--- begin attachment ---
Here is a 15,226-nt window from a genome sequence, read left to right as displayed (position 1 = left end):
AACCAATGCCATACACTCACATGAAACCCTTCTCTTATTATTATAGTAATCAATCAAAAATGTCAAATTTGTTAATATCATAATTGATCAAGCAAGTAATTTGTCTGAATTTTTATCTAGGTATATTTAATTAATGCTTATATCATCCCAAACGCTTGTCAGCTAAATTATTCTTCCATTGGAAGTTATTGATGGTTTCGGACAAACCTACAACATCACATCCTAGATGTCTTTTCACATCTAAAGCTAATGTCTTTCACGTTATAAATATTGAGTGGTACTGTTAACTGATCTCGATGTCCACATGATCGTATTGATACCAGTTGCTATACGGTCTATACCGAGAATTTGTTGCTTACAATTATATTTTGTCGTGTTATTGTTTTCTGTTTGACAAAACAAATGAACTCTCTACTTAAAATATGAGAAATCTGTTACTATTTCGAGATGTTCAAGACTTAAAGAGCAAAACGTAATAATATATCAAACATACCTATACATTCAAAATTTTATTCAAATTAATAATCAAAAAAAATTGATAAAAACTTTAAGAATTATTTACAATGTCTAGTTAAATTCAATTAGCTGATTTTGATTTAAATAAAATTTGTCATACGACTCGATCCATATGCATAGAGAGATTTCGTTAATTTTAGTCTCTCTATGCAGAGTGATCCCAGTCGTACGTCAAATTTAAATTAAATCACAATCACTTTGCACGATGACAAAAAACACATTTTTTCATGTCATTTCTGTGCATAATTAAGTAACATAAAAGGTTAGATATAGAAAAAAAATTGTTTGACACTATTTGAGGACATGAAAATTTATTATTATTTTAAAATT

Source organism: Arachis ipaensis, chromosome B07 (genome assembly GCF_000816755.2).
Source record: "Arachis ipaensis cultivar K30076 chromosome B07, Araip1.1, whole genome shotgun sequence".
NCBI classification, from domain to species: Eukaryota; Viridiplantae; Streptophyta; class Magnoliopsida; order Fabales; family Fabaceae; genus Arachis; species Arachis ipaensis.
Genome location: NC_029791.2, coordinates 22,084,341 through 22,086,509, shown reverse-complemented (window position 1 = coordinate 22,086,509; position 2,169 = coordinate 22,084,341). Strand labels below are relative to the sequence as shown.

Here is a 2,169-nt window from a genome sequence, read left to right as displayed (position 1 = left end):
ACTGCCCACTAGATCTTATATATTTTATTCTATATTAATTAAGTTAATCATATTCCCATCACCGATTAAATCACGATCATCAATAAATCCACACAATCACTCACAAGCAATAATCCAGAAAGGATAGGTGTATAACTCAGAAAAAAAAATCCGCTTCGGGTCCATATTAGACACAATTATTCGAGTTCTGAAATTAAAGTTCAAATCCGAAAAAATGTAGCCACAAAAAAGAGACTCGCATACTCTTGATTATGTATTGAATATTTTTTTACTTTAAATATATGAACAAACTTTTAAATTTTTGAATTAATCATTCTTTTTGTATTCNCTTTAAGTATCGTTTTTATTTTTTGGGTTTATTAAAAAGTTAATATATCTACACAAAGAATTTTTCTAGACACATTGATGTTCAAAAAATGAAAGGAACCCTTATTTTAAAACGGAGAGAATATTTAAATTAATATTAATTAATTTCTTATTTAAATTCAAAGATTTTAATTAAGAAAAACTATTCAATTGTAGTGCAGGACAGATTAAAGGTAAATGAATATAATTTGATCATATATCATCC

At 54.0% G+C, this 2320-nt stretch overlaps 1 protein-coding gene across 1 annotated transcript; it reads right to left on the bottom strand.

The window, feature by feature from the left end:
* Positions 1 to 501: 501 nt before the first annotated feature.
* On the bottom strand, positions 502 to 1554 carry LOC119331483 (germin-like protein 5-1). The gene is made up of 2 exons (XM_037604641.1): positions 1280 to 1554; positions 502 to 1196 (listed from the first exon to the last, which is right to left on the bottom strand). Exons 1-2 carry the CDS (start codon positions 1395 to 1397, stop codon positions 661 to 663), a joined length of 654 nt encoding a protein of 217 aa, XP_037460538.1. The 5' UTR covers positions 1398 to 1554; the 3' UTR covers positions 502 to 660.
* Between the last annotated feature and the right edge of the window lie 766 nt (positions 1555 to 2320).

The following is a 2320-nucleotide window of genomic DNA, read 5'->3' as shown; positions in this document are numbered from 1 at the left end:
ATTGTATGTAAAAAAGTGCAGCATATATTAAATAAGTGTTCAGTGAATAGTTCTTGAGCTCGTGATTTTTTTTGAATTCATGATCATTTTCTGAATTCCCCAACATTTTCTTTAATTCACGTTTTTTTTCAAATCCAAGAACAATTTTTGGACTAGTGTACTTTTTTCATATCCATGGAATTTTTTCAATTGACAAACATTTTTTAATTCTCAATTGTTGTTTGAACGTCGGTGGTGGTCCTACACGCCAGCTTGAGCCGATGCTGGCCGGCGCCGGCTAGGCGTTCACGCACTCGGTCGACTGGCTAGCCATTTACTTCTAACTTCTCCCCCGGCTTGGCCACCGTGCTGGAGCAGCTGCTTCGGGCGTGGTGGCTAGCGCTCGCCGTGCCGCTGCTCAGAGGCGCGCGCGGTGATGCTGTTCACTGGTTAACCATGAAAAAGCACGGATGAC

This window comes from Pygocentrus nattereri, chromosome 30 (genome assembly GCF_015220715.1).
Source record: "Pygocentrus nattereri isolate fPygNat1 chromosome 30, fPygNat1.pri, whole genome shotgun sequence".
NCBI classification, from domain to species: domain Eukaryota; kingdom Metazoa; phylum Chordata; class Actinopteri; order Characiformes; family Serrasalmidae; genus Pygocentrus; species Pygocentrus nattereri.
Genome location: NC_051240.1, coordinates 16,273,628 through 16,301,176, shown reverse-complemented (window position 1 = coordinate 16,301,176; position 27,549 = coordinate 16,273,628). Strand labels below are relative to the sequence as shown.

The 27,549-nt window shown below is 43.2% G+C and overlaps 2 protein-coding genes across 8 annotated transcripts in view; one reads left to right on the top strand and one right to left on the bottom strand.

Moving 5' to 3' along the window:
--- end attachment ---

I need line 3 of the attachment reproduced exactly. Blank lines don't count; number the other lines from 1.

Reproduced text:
Source organism: Arachis ipaensis, chromosome B07 (genome assembly GCF_000816755.2).